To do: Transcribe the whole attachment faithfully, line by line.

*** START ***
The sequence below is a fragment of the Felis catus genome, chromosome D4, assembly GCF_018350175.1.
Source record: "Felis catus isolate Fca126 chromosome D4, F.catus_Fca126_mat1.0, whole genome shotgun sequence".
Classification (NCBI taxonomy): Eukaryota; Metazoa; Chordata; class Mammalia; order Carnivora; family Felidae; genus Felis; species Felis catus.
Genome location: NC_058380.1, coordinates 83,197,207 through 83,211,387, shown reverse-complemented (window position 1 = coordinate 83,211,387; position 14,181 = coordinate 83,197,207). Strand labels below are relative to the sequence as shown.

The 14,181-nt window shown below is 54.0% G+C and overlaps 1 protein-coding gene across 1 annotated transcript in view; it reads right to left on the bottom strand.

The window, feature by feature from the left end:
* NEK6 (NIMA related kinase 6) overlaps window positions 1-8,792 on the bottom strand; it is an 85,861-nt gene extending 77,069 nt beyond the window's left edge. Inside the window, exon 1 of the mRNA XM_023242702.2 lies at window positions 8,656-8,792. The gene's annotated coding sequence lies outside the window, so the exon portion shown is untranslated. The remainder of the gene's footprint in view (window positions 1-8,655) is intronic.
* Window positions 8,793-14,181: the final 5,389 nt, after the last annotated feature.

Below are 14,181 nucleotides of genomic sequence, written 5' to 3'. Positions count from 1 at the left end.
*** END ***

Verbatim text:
The sequence below is a fragment of the Felis catus genome, chromosome D4, assembly GCF_018350175.1.
Source record: "Felis catus isolate Fca126 chromosome D4, F.catus_Fca126_mat1.0, whole genome shotgun sequence".
Classification (NCBI taxonomy): Eukaryota; Metazoa; Chordata; class Mammalia; order Carnivora; family Felidae; genus Felis; species Felis catus.
Genome location: NC_058380.1, coordinates 83,197,207 through 83,211,387, shown reverse-complemented (window position 1 = coordinate 83,211,387; position 14,181 = coordinate 83,197,207). Strand labels below are relative to the sequence as shown.

The 14,181-nt window shown below is 54.0% G+C and overlaps 1 protein-coding gene across 1 annotated transcript in view; it reads right to left on the bottom strand.

The window, feature by feature from the left end:
* NEK6 (NIMA related kinase 6) overlaps window positions 1-8,792 on the bottom strand; it is an 85,861-nt gene extending 77,069 nt beyond the window's left edge. Inside the window, exon 1 of the mRNA XM_023242702.2 lies at window positions 8,656-8,792. The gene's annotated coding sequence lies outside the window, so the exon portion shown is untranslated. The remainder of the gene's footprint in view (window positions 1-8,655) is intronic.
* Window positions 8,793-14,181: the final 5,389 nt, after the last annotated feature.

Below are 14,181 nucleotides of genomic sequence, written 5' to 3'. Positions count from 1 at the left end.